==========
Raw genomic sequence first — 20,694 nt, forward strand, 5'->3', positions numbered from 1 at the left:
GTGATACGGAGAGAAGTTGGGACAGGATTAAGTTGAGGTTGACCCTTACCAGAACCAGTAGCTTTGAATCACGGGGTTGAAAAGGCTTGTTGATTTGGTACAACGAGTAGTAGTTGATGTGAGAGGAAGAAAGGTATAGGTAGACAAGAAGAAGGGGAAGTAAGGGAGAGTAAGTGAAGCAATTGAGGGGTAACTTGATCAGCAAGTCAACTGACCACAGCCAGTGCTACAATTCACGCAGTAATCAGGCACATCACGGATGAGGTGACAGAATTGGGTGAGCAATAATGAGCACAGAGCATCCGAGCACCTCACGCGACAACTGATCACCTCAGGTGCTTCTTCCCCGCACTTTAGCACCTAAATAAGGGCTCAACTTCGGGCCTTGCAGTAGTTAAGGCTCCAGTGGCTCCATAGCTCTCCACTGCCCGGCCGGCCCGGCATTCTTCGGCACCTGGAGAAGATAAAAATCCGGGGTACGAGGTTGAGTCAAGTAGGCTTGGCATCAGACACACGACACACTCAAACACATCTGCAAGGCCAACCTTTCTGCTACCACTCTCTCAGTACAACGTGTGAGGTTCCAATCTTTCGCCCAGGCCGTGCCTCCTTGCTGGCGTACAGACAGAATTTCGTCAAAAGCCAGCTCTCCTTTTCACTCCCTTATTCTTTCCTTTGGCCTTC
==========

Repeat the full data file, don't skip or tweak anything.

Raw genomic sequence first — 20,694 nt, forward strand, 5'->3', positions numbered from 1 at the left:
GTGATACGGAGAGAAGTTGGGACAGGATTAAGTTGAGGTTGACCCTTACCAGAACCAGTAGCTTTGAATCACGGGGTTGAAAAGGCTTGTTGATTTGGTACAACGAGTAGTAGTTGATGTGAGAGGAAGAAAGGTATAGGTAGACAAGAAGAAGGGGAAGTAAGGGAGAGTAAGTGAAGCAATTGAGGGGTAACTTGATCAGCAAGTCAACTGACCACAGCCAGTGCTACAATTCACGCAGTAATCAGGCACATCACGGATGAGGTGACAGAATTGGGTGAGCAATAATGAGCACAGAGCATCCGAGCACCTCACGCGACAACTGATCACCTCAGGTGCTTCTTCCCCGCACTTTAGCACCTAAATAAGGGCTCAACTTCGGGCCTTGCAGTAGTTAAGGCTCCAGTGGCTCCATAGCTCTCCACTGCCCGGCCGGCCCGGCATTCTTCGGCACCTGGAGAAGATAAAAATCCGGGGTACGAGGTTGAGTCAAGTAGGCTTGGCATCAGACACACGACACACTCAAACACATCTGCAAGGCCAACCTTTCTGCTACCACTCTCTCAGTACAACGTGTGAGGTTCCAATCTTTCGCCCAGGCCGTGCCTCCTTGCTGGCGTACAGACAGAATTTCGTCAAAAGCCAGCTCTCCTTTTCACTCCCTTATTCTTTCCTTTGGCCTTC